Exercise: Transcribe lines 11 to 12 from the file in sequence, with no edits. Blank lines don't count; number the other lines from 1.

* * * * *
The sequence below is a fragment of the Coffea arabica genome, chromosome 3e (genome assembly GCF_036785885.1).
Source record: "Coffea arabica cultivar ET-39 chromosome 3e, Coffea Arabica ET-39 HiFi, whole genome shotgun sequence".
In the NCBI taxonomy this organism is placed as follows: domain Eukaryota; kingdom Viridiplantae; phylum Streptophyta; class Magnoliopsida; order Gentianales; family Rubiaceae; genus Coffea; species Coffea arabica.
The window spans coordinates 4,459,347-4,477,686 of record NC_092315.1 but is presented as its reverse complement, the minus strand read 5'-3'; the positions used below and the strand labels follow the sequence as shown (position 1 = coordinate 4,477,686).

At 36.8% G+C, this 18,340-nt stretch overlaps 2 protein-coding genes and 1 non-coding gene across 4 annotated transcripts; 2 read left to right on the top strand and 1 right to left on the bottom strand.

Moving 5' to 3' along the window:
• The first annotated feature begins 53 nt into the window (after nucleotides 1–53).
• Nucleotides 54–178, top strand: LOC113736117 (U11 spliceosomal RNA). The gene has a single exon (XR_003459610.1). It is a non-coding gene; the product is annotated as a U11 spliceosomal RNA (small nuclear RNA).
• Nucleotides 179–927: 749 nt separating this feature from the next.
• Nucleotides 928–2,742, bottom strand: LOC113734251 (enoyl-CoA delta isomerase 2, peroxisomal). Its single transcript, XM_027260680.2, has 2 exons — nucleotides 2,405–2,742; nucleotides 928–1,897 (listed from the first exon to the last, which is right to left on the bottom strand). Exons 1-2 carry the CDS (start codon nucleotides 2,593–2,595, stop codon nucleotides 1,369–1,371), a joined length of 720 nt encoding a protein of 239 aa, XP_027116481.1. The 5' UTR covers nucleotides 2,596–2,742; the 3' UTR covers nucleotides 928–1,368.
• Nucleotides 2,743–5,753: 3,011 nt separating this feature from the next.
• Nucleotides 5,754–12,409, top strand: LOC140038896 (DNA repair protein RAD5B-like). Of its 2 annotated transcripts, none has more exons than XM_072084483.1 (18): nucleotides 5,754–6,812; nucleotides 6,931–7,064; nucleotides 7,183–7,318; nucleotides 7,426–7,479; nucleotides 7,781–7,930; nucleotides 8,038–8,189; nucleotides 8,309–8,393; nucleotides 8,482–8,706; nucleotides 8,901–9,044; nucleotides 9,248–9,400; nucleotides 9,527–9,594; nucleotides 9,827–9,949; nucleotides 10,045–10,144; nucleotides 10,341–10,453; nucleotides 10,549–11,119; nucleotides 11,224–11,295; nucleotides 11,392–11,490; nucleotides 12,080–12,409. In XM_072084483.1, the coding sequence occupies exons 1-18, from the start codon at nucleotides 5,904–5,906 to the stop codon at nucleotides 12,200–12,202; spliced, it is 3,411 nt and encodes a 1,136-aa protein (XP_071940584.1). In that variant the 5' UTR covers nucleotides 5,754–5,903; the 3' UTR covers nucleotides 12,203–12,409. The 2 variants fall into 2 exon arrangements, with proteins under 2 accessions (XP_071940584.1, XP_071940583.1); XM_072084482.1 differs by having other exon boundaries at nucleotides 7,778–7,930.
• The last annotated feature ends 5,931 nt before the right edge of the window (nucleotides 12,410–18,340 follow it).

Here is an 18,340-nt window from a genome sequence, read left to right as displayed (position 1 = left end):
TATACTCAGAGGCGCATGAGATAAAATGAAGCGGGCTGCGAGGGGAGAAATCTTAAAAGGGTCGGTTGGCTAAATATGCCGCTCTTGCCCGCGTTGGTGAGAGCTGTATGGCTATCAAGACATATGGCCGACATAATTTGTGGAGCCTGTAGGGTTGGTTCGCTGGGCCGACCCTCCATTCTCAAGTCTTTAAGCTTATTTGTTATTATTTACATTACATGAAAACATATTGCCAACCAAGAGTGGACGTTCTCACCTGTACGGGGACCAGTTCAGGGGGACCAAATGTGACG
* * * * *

• Nucleotides 2,743–5,753: 3,011 nt separating this feature from the next.
• Nucleotides 5,754–12,409, top strand: LOC140038896 (DNA repair protein RAD5B-like). Of its 2 annotated transcripts, none has more exons than XM_072084483.1 (18): nucleotides 5,754–6,812; nucleotides 6,931–7,064; nucleotides 7,183–7,318; nucleotides 7,426–7,479; nucleotides 7,781–7,930; nucleotides 8,038–8,189; nucleotides 8,309–8,393; nucleotides 8,482–8,706; nucleotides 8,901–9,044; nucleotides 9,248–9,400; nucleotides 9,527–9,594; nucleotides 9,827–9,949; nucleotides 10,045–10,144; nucleotides 10,341–10,453; nucleotides 10,549–11,119; nucleotides 11,224–11,295; nucleotides 11,392–11,490; nucleotides 12,080–12,409. In XM_072084483.1, the coding sequence occupies exons 1-18, from the start codon at nucleotides 5,904–5,906 to the stop codon at nucleotides 12,200–12,202; spliced, it is 3,411 nt and encodes a 1,136-aa protein (XP_071940584.1). In that variant the 5' UTR covers nucleotides 5,754–5,903; the 3' UTR covers nucleotides 12,203–12,409. The 2 variants fall into 2 exon arrangements, with proteins under 2 accessions (XP_071940584.1, XP_071940583.1); XM_072084482.1 differs by having other exon boundaries at nucleotides 7,778–7,930.